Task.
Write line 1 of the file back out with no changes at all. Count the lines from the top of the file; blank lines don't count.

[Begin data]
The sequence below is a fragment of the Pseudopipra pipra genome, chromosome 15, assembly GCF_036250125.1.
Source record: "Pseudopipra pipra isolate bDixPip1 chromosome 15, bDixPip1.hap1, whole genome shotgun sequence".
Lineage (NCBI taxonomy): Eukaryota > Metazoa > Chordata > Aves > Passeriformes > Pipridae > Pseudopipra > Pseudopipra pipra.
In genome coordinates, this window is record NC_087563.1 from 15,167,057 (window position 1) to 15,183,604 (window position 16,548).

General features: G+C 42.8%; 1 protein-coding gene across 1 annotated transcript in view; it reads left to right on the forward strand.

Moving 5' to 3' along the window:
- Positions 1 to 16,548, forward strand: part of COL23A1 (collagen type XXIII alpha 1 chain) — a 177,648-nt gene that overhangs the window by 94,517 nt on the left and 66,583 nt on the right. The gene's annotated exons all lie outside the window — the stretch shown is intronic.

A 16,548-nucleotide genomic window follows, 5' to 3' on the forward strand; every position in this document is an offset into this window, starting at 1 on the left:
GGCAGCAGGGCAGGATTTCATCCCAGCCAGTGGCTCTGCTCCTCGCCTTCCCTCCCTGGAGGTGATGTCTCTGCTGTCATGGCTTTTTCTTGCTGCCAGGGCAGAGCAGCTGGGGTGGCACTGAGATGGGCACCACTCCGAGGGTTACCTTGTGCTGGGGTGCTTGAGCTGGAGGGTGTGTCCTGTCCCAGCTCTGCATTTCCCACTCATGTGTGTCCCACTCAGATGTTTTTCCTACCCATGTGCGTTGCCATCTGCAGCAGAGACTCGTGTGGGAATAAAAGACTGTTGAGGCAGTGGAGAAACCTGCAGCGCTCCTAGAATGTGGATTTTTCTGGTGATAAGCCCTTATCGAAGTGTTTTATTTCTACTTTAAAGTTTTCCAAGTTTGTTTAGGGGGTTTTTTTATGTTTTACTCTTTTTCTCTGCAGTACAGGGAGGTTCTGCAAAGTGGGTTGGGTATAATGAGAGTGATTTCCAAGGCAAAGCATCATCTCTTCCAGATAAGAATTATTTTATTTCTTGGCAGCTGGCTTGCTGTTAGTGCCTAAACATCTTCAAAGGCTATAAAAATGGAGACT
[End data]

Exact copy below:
The sequence below is a fragment of the Pseudopipra pipra genome, chromosome 15, assembly GCF_036250125.1.